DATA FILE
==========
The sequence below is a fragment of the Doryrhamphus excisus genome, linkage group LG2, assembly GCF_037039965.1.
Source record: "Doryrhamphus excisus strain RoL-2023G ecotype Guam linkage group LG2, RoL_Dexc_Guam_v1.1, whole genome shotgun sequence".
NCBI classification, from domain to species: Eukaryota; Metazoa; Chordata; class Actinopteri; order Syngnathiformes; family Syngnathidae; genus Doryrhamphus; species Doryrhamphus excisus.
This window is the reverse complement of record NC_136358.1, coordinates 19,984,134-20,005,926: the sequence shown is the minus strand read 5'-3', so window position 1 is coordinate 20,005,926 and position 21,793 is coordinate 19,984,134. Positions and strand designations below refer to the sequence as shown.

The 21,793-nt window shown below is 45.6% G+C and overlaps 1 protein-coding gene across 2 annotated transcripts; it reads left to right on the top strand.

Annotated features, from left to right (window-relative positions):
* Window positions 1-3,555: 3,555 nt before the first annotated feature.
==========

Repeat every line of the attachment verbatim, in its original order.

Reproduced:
The sequence below is a fragment of the Doryrhamphus excisus genome, linkage group LG2, assembly GCF_037039965.1.
Source record: "Doryrhamphus excisus strain RoL-2023G ecotype Guam linkage group LG2, RoL_Dexc_Guam_v1.1, whole genome shotgun sequence".
NCBI classification, from domain to species: Eukaryota; Metazoa; Chordata; class Actinopteri; order Syngnathiformes; family Syngnathidae; genus Doryrhamphus; species Doryrhamphus excisus.
This window is the reverse complement of record NC_136358.1, coordinates 19,984,134-20,005,926: the sequence shown is the minus strand read 5'-3', so window position 1 is coordinate 20,005,926 and position 21,793 is coordinate 19,984,134. Positions and strand designations below refer to the sequence as shown.

The 21,793-nt window shown below is 45.6% G+C and overlaps 1 protein-coding gene across 2 annotated transcripts; it reads left to right on the top strand.

Annotated features, from left to right (window-relative positions):
* Window positions 1-3,555: 3,555 nt before the first annotated feature.